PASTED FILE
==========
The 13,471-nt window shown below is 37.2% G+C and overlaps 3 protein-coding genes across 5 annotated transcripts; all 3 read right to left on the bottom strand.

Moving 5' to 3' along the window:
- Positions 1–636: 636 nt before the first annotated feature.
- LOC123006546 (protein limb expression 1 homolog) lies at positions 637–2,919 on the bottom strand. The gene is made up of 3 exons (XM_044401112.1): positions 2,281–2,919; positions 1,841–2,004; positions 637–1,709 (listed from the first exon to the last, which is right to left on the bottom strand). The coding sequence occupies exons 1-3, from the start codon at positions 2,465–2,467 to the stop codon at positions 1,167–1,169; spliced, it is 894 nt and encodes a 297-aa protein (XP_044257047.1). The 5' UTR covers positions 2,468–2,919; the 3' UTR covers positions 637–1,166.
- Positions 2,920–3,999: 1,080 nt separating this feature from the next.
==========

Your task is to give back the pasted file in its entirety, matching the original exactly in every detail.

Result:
The 13,471-nt window shown below is 37.2% G+C and overlaps 3 protein-coding genes across 5 annotated transcripts; all 3 read right to left on the bottom strand.

Moving 5' to 3' along the window:
- Positions 1–636: 636 nt before the first annotated feature.
- LOC123006546 (protein limb expression 1 homolog) lies at positions 637–2,919 on the bottom strand. The gene is made up of 3 exons (XM_044401112.1): positions 2,281–2,919; positions 1,841–2,004; positions 637–1,709 (listed from the first exon to the last, which is right to left on the bottom strand). The coding sequence occupies exons 1-3, from the start codon at positions 2,465–2,467 to the stop codon at positions 1,167–1,169; spliced, it is 894 nt and encodes a 297-aa protein (XP_044257047.1). The 5' UTR covers positions 2,468–2,919; the 3' UTR covers positions 637–1,166.
- Positions 2,920–3,999: 1,080 nt separating this feature from the next.